• Ensure your base knows your org is out there on Facebook, LinkedIn, Flickr or whatever by:
    • Featuring links on your homepage to those pages and profiles. This is so obvious, but less than 5% of nonprofit orgs using Facebook and other social media do it. Here’s a few that do:
      • Greenpeace, but it’s way at the bottom of the page. Move it up top!
      • Sierra Club, middle of the right column. A bit buried.
    • Including links in your email signature, to your Facebook pages and LinkedIn profiles.
  • Empower your volunteers as organizers to build awareness of and engagement in your cause. But you have to feed them the right content and tools to do it right.
    • CauseWired author Tom Watson advised orgs participating in an online discussion today to “free up your content and volunteers to organize in the venues they prefer.”
    • Here’s how the Red Cross provides its volunteers with “tools [they] can use to help [their] online fans, friends and family join the Campaign for Disaster Relief.”

How are you making it easy for your volunteers to organize via Web 2.0? Email me and I’ll share with Getting Attention readers.

Nancy Schwartz in Nonprofit Communications, Social Media, Volunteers, Web 2.0 | 0 comments
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Nonprofits Filling Govt Gaps to Help Still-Recovering New Orleans HoodsYesterday I took an incredibly compelling, dismaying yet somehow hopeful tour of four areas still devastated by Hurricane Katrina — Gentilly, the 9th Ward, St. Bernard Parish (where only 5 homes remained in the county post storm) and Lakeview. 2 1/2 years post-Katrina, these areas remain blighted with huge expanses of open land where homes were torn down, dead trees and other storm debris never removed and street lights are still out. More photos here.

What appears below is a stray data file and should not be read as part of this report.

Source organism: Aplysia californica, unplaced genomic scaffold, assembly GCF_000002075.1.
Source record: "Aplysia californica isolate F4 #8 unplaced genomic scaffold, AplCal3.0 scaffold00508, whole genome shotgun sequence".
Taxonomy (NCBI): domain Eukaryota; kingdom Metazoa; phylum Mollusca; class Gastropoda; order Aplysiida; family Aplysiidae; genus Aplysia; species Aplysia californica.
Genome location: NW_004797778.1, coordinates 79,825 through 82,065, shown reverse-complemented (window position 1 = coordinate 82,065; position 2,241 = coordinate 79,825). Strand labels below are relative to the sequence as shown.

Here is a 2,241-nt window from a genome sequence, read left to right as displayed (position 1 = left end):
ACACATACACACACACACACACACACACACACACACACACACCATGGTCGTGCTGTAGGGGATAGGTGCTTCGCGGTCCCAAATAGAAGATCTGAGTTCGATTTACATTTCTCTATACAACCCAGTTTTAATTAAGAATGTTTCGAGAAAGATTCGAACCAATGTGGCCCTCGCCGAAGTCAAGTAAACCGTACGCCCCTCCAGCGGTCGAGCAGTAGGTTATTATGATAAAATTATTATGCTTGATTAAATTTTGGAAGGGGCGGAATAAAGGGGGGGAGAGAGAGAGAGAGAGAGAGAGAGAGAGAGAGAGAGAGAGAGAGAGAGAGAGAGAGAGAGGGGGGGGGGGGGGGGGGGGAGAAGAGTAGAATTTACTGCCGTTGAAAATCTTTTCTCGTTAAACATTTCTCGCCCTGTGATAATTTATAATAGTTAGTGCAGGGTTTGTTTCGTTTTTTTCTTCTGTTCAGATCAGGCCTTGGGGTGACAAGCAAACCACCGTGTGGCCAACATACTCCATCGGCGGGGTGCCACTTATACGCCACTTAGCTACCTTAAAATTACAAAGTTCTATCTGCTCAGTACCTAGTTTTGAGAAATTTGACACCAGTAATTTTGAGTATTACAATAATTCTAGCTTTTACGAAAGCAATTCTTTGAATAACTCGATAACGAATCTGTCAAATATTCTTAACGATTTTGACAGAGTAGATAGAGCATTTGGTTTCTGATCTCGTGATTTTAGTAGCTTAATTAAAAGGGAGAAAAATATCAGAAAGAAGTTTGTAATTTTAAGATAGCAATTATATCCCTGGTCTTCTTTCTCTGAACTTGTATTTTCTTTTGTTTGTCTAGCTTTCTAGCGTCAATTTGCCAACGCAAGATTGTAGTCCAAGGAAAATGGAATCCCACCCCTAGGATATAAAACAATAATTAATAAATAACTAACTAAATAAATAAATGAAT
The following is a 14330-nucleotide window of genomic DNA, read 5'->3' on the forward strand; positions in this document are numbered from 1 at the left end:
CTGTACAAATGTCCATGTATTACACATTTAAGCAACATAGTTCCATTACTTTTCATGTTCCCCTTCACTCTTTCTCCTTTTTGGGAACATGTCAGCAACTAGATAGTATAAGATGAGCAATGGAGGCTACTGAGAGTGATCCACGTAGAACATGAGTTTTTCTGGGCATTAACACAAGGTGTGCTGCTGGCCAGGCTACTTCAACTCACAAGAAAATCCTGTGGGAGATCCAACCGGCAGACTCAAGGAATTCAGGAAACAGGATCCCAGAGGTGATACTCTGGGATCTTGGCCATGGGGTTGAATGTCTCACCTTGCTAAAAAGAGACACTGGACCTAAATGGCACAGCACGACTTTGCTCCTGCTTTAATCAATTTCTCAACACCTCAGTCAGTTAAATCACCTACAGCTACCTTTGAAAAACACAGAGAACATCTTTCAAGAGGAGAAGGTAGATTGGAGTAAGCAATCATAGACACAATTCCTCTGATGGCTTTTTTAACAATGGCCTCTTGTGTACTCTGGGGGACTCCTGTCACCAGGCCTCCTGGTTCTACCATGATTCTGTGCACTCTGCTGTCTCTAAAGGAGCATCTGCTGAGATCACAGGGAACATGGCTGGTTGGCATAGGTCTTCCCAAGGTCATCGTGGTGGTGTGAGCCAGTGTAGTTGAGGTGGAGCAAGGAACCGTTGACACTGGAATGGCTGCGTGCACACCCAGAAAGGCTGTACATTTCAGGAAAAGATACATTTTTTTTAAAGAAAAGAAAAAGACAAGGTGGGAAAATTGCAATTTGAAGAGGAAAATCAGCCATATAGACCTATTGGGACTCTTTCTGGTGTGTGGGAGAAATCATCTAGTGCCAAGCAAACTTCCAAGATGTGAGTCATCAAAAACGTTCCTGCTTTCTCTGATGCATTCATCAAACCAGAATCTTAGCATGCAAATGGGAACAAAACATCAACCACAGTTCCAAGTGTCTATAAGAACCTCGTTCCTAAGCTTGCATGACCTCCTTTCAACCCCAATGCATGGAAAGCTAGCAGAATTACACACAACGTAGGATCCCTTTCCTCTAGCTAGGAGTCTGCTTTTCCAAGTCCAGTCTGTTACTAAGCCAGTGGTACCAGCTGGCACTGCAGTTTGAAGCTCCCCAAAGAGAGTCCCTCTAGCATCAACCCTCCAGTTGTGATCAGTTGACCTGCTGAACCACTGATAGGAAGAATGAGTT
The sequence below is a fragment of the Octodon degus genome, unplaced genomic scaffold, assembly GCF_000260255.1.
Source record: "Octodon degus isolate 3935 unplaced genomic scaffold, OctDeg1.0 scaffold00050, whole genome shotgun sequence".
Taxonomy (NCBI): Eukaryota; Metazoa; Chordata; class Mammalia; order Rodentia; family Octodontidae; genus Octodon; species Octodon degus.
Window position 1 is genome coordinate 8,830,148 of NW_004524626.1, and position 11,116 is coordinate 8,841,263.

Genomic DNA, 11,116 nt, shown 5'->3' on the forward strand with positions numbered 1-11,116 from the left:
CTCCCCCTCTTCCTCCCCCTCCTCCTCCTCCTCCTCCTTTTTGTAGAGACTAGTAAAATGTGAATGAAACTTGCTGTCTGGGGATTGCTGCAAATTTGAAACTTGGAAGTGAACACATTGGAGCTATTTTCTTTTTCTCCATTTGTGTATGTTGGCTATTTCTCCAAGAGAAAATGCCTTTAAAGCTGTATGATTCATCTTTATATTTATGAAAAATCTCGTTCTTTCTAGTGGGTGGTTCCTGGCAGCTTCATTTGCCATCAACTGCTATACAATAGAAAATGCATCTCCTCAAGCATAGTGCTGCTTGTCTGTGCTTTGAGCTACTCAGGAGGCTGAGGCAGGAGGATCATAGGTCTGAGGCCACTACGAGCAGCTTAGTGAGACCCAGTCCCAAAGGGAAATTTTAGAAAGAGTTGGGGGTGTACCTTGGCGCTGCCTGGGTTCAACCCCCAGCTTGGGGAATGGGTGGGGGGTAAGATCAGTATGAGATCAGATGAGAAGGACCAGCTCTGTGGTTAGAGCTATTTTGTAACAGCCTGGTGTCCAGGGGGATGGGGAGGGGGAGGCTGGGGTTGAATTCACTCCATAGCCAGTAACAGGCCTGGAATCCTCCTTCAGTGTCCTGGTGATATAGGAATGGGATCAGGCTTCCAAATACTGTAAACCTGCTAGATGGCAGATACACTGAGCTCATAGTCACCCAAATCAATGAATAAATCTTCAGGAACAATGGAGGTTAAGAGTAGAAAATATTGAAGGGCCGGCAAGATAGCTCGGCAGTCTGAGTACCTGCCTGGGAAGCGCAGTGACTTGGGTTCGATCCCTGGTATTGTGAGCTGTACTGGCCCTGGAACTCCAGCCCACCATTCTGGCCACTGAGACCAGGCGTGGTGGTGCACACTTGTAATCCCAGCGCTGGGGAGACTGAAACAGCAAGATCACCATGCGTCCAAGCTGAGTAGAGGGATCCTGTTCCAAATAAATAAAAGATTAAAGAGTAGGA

The media doesn’t broadcast Katrina images anymore, but these stories are here. Many of them. Grocery stores just reopened in three of these areas, with residents crying with joy in the aisles. Imagine 2 1/2 years without a grocery store nearby. The post office in Lakeview just re-opened earlier this month.

As you know, the federal government failed to provide the help that New Orleans and surrounds needs. What’s incredible, and what I didn’t know, is how nonprofits have stepped up to fill the gaps, trying to build a better city, not just the same city. Here are some of the projects I saw during yesterday’s tour:

Nonprofits Filling Govt Gaps to Help Still-Recovering New Orleans Hoods 1Barnes and Noble Chairman Leonard Riggio’s family foundation just committed $20 million to building homes for low-income families through a newly created nonprofit development arm, Project Home Again (PHA). The new homes are for those who lost theirs as a result of Hurricane Katrina. The pilot will build 20 wind-resistant homes in Gentilly, to offered at no cost via lottery to eligible families willing to swap their damaged homes or vacant lots, where PHA will build another hurricane-proof home.

Nonprofits Filling Govt Gaps to Help Still-Recovering New Orleans Hoods 2The grassroots Beacon of Hope Resource Center provides services key to daily living for residents in three of these areas. Services are practical and much-needed, ranging from acting as a communication link between city agencies in restoring services and utilities such as mail delivery, electricity, sewerage and water, and vetting home repair vendors from structural engineers to mold remediators. This is a huge help when insurers are requiring policy holders to get three or more valid estimates for every necessary repair. The trailer at left holds washers and dryers available to residents still doing without.